By Rosário Salema de Carvalho, Ana Almeida, Inês Leitão and Patrícia Nóbrega


A sculpture with an equivalent dimension of a three-story building, fully covered by 17 000 azulejos [glazed tiles] of different colours that result in a variety of compositions, illuminated by 15 000 LEDs. This is a possible and formal description; however, it does not reflect the multiplicity of understandings present in Pop Galo, the work by Joana Vasconcelos that proposes a critical and contemporary view of a piece that is part of the national imaginary – Galo de Barcelos [Rooster of Barcelos] –, and is covered by azulejos, another Portuguese symbol.

The legend of Galo de Barcelos, with its origins in medieval times and believed to have arrived in Portugal via the Routes of Santiago de Compostela [Caminhos de Santiago], might help explaining the fortune of this figuration within the potter tradition of Barcelos. This symbol was later "(re)constructed" by the Estado Novo [Portuguese authoritarian regime] as a symbol of Portuguese identity and presented in several national and international exhibitions, becoming a national icon after the Portuguese World Exhibition of 1940. Since then it has been frequently recreated by different generations of artists (Fernandes 2014, 45; Fernandes 2016). Among the known traditions, the Rooster of Barcelos has also been associated with peasants' wedding ceremonies and with matrimonial rites (Alves 2007, 118).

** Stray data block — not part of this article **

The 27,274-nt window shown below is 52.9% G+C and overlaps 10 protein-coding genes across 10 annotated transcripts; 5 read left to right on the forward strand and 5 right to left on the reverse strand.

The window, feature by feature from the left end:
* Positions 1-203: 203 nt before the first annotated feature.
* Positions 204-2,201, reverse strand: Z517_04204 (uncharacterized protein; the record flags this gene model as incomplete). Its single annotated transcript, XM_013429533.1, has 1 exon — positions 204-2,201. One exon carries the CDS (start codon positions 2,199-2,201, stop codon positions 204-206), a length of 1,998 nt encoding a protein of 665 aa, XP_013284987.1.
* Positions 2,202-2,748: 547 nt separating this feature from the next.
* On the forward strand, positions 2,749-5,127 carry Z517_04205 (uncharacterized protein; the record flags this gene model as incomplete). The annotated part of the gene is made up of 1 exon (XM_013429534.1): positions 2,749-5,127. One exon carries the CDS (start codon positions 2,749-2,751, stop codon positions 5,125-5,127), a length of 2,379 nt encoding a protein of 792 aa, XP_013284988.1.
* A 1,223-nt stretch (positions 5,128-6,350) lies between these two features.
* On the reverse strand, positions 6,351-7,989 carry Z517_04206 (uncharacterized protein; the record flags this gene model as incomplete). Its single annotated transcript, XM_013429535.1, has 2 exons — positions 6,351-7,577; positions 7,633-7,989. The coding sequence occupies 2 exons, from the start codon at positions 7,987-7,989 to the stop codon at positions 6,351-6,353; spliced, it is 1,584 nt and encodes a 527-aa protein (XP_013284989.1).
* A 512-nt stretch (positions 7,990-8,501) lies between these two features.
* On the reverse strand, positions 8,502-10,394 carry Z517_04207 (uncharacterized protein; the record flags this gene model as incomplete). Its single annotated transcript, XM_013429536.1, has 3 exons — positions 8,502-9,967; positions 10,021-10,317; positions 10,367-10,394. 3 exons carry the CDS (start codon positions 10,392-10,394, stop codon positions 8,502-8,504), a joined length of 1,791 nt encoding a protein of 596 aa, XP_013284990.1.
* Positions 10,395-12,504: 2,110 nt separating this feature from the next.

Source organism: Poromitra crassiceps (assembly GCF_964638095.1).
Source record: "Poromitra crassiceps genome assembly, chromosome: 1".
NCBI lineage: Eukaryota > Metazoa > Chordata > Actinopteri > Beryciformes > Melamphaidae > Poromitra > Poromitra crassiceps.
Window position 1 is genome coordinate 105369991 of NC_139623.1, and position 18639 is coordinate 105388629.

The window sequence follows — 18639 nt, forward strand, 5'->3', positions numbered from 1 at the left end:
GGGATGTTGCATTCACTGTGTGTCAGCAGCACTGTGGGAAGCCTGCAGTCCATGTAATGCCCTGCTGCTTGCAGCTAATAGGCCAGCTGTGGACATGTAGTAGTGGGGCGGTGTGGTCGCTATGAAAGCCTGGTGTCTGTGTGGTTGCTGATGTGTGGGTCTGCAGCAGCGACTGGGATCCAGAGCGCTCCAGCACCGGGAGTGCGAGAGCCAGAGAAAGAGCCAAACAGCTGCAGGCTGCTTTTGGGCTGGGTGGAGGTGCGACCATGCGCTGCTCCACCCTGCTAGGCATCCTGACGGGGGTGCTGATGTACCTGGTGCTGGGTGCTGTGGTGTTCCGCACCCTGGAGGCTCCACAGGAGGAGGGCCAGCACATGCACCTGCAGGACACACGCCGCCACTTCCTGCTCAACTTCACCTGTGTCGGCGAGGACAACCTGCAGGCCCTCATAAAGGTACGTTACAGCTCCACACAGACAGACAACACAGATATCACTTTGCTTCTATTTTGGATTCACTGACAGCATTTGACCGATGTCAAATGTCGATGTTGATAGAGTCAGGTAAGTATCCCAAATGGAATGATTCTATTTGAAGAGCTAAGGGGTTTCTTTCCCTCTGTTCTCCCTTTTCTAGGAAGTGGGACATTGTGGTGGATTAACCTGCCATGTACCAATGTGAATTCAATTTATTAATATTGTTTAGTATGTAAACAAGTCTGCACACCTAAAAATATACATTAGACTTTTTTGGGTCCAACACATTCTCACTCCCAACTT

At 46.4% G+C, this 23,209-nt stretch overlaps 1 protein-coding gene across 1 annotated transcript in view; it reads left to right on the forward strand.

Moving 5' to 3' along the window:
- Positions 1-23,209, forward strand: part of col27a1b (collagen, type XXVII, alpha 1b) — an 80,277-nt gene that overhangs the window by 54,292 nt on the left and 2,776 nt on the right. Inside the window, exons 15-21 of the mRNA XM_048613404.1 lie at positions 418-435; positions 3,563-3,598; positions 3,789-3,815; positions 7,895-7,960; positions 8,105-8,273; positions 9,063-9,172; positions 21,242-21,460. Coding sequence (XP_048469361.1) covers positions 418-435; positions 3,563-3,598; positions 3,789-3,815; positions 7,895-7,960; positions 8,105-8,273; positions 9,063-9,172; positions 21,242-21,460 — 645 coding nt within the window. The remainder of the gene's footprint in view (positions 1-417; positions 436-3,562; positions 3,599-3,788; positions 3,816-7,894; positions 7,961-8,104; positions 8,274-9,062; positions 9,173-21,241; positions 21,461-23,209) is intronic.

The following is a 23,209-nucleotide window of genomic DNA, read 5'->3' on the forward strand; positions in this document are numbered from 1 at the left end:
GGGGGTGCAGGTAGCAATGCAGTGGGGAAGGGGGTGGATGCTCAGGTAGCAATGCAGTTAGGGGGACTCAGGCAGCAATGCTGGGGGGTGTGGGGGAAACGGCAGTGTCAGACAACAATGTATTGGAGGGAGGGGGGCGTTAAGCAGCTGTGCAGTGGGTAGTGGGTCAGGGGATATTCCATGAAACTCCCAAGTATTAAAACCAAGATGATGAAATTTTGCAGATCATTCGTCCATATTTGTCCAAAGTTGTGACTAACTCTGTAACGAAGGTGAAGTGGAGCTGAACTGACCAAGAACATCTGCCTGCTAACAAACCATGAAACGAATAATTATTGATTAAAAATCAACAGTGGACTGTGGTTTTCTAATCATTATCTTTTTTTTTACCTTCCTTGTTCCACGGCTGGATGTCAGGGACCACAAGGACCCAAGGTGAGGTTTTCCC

Vasconcelos' Galo, in its Pop version, engages in a critical appropriation of a past and of an idea of nation that are in this work upgraded and reinvented. The artist uses traditional materials such as the azulejo [glazed tile], which also experiences a metamorphosis in terms of its shape and relation with the artificial lightning from the LEDs, that trace the traditional punctiform design of Barcelo's Rooster, simultaneously emphasizing its technological aspect.

This essay presents Pop Galo as a sculpture that opens new perspectives for the use and exploration of one of the types of art that most characterizes the collective imaginary and the Portuguese patrimonial heritage – the azulejo [glazed tile].


Full text (PDF)